Sunday, 31 August 2008
Rotterdam slides (Part 1)
On the 22nd, I flew out to Rotterdam to the joint meeting of the Society for Social Studies of Science (4S) and the European Association for the Study of Science and Technology (EASST).
I was part of a panel with Andy Balmer, from the University of Nottingham, and Susanne Weber, from the University of Exceter. The Panel was titled 'Representing the Self: Bodies, Identity and Truth'. Credit goes to Andy for doing most of the work in organising the panel, which was highly enjoyable, and prompted some really good discussion. I thought I'd post the slides, then realised I'd probably need to do some writing to go with them, as the slides are intentionally sparse. (Nobody pays attention to too many bullet points)
I endedthe talk with some general comments towards the theme of the panel, representing the self: bodies, identity and truth. But, As I got to go first, I took some liberties and tried toset up some frames. I’ll mainly be talking about the ‘identity’ component, but I’ll want to show how this fundamentally ties into issues of truth.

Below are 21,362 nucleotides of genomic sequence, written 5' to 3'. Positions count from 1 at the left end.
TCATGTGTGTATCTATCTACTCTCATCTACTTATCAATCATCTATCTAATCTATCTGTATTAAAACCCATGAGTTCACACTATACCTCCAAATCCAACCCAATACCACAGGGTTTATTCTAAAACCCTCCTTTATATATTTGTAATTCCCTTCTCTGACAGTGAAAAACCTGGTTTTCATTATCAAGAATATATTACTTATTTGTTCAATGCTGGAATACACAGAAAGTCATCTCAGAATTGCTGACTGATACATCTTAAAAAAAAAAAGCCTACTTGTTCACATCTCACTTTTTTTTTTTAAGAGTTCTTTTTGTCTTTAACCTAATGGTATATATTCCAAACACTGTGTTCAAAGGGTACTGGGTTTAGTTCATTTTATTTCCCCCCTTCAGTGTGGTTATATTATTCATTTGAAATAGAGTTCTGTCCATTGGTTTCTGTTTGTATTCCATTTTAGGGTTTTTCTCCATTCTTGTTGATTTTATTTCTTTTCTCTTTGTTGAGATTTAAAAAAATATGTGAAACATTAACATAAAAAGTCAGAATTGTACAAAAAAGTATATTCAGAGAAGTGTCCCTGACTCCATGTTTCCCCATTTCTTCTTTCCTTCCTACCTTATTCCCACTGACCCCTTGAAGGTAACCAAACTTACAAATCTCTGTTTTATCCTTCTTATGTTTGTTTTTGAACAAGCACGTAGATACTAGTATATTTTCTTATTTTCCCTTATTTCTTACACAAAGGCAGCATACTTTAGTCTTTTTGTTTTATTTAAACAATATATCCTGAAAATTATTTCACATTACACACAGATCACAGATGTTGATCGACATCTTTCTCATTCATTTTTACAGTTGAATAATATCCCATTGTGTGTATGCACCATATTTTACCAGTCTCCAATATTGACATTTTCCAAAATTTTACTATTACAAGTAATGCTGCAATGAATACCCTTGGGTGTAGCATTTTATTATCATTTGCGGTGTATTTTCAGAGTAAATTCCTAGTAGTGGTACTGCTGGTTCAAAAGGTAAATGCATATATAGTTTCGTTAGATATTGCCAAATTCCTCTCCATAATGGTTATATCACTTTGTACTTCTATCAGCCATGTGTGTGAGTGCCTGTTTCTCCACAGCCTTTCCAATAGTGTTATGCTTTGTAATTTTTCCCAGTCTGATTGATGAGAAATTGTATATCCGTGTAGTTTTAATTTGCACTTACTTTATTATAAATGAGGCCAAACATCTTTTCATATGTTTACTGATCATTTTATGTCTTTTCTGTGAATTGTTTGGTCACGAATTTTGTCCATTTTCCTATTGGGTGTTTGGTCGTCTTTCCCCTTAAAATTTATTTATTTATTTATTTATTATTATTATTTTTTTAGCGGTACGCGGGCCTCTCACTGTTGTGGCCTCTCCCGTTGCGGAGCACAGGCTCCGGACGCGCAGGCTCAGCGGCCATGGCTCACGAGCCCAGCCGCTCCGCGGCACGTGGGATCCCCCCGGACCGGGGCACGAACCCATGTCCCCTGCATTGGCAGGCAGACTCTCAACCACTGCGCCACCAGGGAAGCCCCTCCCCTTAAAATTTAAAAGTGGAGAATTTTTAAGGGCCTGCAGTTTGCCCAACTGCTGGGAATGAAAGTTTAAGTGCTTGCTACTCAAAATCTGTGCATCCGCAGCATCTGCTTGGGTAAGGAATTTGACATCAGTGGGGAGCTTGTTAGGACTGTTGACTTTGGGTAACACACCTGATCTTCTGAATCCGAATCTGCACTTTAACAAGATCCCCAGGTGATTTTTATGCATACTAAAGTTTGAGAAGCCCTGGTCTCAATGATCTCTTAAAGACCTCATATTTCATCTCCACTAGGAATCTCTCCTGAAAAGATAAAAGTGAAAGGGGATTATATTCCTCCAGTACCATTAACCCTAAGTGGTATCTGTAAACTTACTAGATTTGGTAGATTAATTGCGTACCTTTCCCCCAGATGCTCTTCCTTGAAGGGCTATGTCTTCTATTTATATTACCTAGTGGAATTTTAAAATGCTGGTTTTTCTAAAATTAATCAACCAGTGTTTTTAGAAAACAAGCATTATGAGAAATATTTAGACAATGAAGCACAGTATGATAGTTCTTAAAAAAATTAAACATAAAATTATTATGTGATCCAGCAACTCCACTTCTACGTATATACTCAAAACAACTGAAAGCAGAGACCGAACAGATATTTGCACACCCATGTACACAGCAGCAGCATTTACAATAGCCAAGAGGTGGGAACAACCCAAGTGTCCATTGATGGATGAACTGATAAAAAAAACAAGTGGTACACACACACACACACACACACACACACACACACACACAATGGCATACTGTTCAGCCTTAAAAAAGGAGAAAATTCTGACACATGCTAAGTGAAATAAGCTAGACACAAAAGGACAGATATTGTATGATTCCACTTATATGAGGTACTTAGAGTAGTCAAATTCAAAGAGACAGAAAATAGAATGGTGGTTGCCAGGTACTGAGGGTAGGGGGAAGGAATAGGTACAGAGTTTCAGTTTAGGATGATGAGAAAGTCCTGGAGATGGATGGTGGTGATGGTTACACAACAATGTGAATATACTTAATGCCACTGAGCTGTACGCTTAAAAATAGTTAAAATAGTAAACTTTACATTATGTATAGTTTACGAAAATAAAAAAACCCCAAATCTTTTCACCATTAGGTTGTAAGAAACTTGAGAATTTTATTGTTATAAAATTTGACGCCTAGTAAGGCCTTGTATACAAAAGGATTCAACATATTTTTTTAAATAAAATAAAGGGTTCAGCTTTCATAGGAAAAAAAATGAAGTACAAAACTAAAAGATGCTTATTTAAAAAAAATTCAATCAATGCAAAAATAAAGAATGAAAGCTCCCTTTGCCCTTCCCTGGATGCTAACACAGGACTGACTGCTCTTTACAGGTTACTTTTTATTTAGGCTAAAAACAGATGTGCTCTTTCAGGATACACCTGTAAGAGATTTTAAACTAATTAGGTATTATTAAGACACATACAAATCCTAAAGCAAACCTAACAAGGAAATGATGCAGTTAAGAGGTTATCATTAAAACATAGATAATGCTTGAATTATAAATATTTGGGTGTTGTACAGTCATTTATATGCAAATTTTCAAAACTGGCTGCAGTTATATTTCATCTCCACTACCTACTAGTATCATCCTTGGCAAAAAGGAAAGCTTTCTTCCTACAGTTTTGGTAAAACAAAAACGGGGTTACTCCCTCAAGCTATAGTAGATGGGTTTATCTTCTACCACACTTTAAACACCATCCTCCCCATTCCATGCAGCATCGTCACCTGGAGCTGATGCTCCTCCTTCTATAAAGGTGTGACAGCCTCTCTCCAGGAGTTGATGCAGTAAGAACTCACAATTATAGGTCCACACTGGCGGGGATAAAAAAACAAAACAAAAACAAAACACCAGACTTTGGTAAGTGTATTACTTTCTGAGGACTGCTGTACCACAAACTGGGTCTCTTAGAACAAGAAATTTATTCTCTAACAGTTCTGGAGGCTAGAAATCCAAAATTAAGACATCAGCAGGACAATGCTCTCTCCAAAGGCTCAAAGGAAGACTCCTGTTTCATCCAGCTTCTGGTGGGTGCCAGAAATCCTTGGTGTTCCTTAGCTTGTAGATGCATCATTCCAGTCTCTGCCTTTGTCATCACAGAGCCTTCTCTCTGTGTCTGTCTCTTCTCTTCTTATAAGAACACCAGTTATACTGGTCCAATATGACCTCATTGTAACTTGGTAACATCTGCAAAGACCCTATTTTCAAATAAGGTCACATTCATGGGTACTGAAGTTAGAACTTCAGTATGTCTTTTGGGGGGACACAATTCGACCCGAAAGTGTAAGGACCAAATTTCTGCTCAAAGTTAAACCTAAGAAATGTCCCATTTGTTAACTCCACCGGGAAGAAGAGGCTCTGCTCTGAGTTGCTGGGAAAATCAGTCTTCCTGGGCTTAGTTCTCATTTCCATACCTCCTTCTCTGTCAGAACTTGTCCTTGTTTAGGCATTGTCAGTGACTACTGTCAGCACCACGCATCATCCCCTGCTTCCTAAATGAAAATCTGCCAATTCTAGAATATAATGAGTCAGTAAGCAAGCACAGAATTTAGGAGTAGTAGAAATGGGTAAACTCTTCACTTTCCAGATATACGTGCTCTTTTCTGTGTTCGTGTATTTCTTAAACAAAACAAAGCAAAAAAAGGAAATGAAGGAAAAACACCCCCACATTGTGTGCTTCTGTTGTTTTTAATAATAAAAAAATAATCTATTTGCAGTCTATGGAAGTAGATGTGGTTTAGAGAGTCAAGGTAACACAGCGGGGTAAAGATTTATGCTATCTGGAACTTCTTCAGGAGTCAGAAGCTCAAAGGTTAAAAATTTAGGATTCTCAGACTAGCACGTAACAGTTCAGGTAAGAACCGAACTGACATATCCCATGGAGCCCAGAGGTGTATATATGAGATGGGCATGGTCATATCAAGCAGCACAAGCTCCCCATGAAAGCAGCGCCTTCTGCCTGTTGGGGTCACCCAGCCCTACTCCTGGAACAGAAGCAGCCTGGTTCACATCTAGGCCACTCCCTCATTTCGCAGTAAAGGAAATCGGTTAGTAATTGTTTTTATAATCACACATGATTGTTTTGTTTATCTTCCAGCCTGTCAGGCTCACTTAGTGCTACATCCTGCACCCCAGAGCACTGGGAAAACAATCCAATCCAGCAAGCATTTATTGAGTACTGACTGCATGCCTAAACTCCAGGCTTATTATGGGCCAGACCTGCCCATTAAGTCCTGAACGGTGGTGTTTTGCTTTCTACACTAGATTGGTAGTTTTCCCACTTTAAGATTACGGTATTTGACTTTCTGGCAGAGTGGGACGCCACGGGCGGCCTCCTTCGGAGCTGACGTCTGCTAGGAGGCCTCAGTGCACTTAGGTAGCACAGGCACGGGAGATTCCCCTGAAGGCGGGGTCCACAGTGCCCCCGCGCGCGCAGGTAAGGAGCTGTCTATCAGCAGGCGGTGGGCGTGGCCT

This paper arises from a larger research project which analysed discourses of surveillance across a wide range of texts from the United Kingdom. These texts were drawn from fields including the government, governmental agencies, the media, and the banking and financial sector, in addition to groups opposing the introduction of identity cards. This paper therefore presents a section of some of the findings from that research.
Across a number of discourses studied, a fundamentally essentialist understanding of ‘identity’ as relations with structured society, mediated through the massive collection and processing of personal data has become dominant.
At this point, I gave a brief overview of the field of surveillance studies, including defending it from some gentle criticisms that I'd heard in an earlier panel (panoptic dominance and 'theory weak' apparently)
Given that I was at a studies of science and technology conference, I wanted to clarify what I meant by technology. and that it could include a wide range of things other than the obvious high-tech fancy stuff.
In places, the technology of identity and surveillance is very obviously technology - there’ll be the whole modern panoply of finger, retina or gait scanners, cctv, DNA fingerprints, and as we’ll see in a bit, some funky neuroscience and lie detection. (despite not working on CCTV much, I took this photo, and really like it, so it finds its way into quite a few presentations)